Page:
I don't know if I am being gasiighted by my SIL, or I'm the jerk.

posted 2 years ago in Relationships
Post # 2
Member
4811 posts
Honey bee
  • Wedding: January 2017

Her ups and downs and quick behavioral changes can mean that she is suffering from a mental illness (or illnesses). I would keep my distance from her and not engage her in any drama. 

Post # 3
Member
7643 posts
Bumble Beekeeper
  • Wedding: November 1999

I just looked at your history, and I assume you mean that woman who pretends to her church friends that she’s a virgin? http://boards.weddingbee.com/topic/tell-me-im-being-dumb-sil-is-lying-about-being-a-virgin-and-its-annoying/ If so, that’s very recent so it doesn’t sound like she’s changed.

Anyway, I’d keep my distance. Meet her at family events and be cordial. If Darling Husband wants to hang out with her from time to time, then let him, so long as HE understands what she’s like. From that earlier thread, I got the impression that you were afraid to tell Darling Husband about her hypocrisy. I think you need an open conversation with Darling Husband about her. So long as Darling Husband is on your side and understands your issues with her, I don’t think your SIL will be much of a problem.

Post # 4
Member
1303 posts
Bumble bee

You don’t need to have a friendship with this woman. You can be pleasant while maintaining a completely superficial relationship. When you have to be around her just make small talk and avoid any personal topics. 

Post # 5
Member
3311 posts
Sugar bee
  • Wedding: March 2017

Just be civil. That’s all you can do.

Post # 6
Member
607 posts
Busy bee
  • Wedding: January 2018

Relinquish the power she has over you by forgiving her. Let go of your resentment – she’s your FI’s sister and she’s not just going to disappear from your life. You might as well start practicing strategies to deal with her without putting your sanity at risk. I agree with PP who suggested she is probably struggling with her own mental illness. Not letting her get to you is the best thing you can do for yourself.

That being said – forgive, but don’t forget. Don’t place your trust in her again. Don’t put any expectations on her at all. You can be kind to her and still understand that girl’s got issues. And keep the conversations open with Darling Husband. Don’t let that grace be confused for gullibility.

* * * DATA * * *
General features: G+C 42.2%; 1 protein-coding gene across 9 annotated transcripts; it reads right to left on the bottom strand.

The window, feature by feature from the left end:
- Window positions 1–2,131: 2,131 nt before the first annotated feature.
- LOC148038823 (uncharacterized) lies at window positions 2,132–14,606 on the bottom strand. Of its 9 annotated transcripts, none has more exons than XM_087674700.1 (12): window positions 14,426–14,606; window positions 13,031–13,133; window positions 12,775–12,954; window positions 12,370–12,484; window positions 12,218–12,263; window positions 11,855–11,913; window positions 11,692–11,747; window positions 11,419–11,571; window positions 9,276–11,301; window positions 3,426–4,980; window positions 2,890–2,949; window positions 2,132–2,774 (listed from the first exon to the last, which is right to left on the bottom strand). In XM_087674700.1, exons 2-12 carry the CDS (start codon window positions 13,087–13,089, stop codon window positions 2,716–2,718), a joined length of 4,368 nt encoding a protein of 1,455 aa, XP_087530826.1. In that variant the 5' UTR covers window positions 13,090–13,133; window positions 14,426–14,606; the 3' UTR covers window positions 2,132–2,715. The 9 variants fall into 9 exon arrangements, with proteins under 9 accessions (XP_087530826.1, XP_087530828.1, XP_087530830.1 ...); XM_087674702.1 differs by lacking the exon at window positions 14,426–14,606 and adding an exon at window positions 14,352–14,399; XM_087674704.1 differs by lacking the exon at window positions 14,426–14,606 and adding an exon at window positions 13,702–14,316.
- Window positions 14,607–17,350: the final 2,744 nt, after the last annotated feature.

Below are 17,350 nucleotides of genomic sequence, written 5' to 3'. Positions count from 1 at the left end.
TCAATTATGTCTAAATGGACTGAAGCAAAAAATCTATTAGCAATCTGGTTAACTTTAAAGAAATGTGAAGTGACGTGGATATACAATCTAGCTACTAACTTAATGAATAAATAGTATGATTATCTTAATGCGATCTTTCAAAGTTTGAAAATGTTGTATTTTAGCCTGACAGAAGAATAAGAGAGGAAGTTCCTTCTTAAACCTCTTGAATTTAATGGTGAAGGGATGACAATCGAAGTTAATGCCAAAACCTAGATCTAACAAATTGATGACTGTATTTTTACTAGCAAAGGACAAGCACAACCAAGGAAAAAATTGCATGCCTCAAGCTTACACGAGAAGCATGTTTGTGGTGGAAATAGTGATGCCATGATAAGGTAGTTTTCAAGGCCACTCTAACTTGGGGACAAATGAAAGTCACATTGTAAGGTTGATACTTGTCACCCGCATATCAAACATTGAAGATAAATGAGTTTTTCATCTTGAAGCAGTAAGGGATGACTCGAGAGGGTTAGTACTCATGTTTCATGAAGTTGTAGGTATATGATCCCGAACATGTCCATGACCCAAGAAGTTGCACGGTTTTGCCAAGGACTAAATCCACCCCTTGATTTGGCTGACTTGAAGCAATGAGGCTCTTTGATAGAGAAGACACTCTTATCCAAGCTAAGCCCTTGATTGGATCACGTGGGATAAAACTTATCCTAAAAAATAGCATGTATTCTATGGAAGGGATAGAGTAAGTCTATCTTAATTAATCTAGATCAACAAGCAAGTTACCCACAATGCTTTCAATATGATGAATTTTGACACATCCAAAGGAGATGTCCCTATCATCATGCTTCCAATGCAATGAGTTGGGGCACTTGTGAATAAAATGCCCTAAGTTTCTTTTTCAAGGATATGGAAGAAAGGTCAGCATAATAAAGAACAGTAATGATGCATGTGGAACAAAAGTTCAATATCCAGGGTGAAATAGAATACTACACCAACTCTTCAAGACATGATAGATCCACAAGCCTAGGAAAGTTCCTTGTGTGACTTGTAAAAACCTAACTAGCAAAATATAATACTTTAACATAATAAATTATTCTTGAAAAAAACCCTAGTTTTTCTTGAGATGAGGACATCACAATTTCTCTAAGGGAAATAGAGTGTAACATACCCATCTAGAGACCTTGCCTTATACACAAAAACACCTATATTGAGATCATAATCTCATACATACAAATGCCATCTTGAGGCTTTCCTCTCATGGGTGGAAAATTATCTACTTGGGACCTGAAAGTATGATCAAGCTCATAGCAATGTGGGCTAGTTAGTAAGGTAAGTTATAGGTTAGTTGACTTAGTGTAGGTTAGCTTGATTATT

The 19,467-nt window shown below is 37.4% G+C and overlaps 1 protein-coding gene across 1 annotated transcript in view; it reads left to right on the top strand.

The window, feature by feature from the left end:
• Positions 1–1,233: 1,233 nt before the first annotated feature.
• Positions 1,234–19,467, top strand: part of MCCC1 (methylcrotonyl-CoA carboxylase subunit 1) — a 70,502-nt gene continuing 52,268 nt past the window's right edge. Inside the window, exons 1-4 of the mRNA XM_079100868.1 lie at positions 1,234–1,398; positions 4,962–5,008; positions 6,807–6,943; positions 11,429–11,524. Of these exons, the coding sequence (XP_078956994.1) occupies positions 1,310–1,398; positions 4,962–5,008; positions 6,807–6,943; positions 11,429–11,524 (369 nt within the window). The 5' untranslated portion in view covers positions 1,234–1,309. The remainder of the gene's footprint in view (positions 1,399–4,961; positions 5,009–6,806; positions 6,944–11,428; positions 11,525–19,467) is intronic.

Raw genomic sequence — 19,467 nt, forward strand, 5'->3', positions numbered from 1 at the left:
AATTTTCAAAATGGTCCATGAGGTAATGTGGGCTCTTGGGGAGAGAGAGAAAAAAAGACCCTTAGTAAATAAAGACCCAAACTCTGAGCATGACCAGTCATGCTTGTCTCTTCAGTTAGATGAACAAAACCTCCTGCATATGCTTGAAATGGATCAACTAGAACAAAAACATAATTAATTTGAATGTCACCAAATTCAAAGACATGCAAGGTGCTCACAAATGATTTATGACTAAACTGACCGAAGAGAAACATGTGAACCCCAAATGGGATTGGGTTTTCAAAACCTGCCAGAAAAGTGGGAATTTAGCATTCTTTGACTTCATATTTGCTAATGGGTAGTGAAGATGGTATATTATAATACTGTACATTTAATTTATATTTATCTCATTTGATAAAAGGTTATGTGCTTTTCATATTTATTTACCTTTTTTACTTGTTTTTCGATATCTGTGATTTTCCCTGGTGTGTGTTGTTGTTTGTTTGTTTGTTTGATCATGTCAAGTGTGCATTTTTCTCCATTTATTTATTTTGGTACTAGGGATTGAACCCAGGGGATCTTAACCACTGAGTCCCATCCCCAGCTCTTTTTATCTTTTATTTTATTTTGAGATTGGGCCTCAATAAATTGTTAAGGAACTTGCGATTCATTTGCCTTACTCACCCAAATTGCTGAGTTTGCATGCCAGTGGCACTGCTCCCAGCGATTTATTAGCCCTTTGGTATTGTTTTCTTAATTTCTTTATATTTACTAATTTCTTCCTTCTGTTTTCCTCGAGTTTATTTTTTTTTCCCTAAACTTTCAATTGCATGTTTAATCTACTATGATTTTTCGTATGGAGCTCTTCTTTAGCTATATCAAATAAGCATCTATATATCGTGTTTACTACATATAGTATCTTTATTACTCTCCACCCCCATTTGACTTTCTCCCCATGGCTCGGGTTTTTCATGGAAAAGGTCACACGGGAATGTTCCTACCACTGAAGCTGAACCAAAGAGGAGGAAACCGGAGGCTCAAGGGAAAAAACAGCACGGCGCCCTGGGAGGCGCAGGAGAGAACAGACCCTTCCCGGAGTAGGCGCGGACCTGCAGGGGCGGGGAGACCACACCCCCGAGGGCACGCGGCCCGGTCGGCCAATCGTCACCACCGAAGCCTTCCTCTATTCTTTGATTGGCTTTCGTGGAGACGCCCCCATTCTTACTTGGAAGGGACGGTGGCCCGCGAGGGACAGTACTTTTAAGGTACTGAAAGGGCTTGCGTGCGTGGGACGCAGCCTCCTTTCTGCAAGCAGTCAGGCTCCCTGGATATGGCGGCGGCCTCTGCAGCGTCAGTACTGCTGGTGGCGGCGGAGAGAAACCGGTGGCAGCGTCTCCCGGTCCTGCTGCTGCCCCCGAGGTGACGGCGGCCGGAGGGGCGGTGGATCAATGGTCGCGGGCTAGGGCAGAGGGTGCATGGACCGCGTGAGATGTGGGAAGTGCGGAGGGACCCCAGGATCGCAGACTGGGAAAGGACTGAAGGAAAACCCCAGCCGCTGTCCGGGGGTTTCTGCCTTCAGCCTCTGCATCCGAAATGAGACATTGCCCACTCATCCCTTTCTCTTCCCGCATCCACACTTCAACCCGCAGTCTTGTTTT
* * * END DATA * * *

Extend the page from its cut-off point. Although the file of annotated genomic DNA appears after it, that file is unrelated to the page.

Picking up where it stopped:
Post # 7
Member
228 posts
Helper bee
  • Wedding: June 2017

You do not have to be friends with her, but I agree that when you have to be in the same room with her you could just keep the conversations at the surface- if that makes sense. She hurt you and has issues herself that hopefully she, and the people around her, realizes. I know it may hurt your husband but I do not think he can expect you to just forgive her and act like the last few years did not happen. I guess you live and you learn but never allow her to get to you, you deserve better than that!

Post # 8
Member
627 posts
Busy bee

My advice is to talk to your husband and come to an agreement where you are civil, he is free to be close with her, but you both agree to “protect” you/the relationship from her. That means that if you guys are having a problem and he needs advice, he’ll agree to seek council from other friends or relatives, and that if you are going through a rough time, he won’t share it with her.

Post # 9
Member
3291 posts
Sugar bee

I think we have the same SIL 😑 I get the subtle jabs ALL THE TIME. I know what you mean about not wanting to bring them up because they are subtle, but after a while they get to you. The best thing I’ve done was distancing myself from her… We spend as little time as possible with her. Its unfortunate because she is the mother of our nephew, but for my own health I CANNOT be around someone like that, it’s not good for me.

Post # 10
Member
5917 posts
Bee Keeper

annonabee217 :  She hasn’t changed. If she had, she would feel bad for the way she treated you in the past not downplay it or say it’s ‘all in your head’. She sounds unstable and vindictive, my advice to you would be to minimize her in your life as much as possible- family events where you can’t avoid her, just be polite and don’t engage her otherwise. It sounds like you’ve found yourself a great therapist, that’s great and I would continue with him/her. 

I’m wondering though about your husband feeling ‘caught in the middle’ when one person is being victimized by another person’s actions and that ‘one person’ is his wife. It’s one thing to love his sister, it’s quite another to be utterly blind to what she’s doing to his wife. It appears that at least some of her Mean Girls b.s has occured in front of others, so I’m not getting how he’s not more loyal to you. 

Post # 11
Member
3867 posts
Honey bee
  • Wedding: October 2015

annonabee217 :  So, I, too, have a crazy SIL. Seriously feel free to PM me sometime because I probably could have written this post myself. A brief (and vague) backstory:

We used to be super close, I threw her a bridal shower and bachelorette party (MOH in her wedding) loaned her and her new husband money after they went broke to pay off their wedding and then three months after their big day, she completely cut ties with me. She spread rumors about me through the family, said she never liked me, that I was a terrible person, etc. After that, she refused to be around me. If I was attending a family event, she wouldn’t go or she’d make her husband (DH’s brother) chose to go alone or “stand by her.” My Mother-In-Law also could not be trusted as her “loyalty” shifted from one day to the next and she frequently took sides.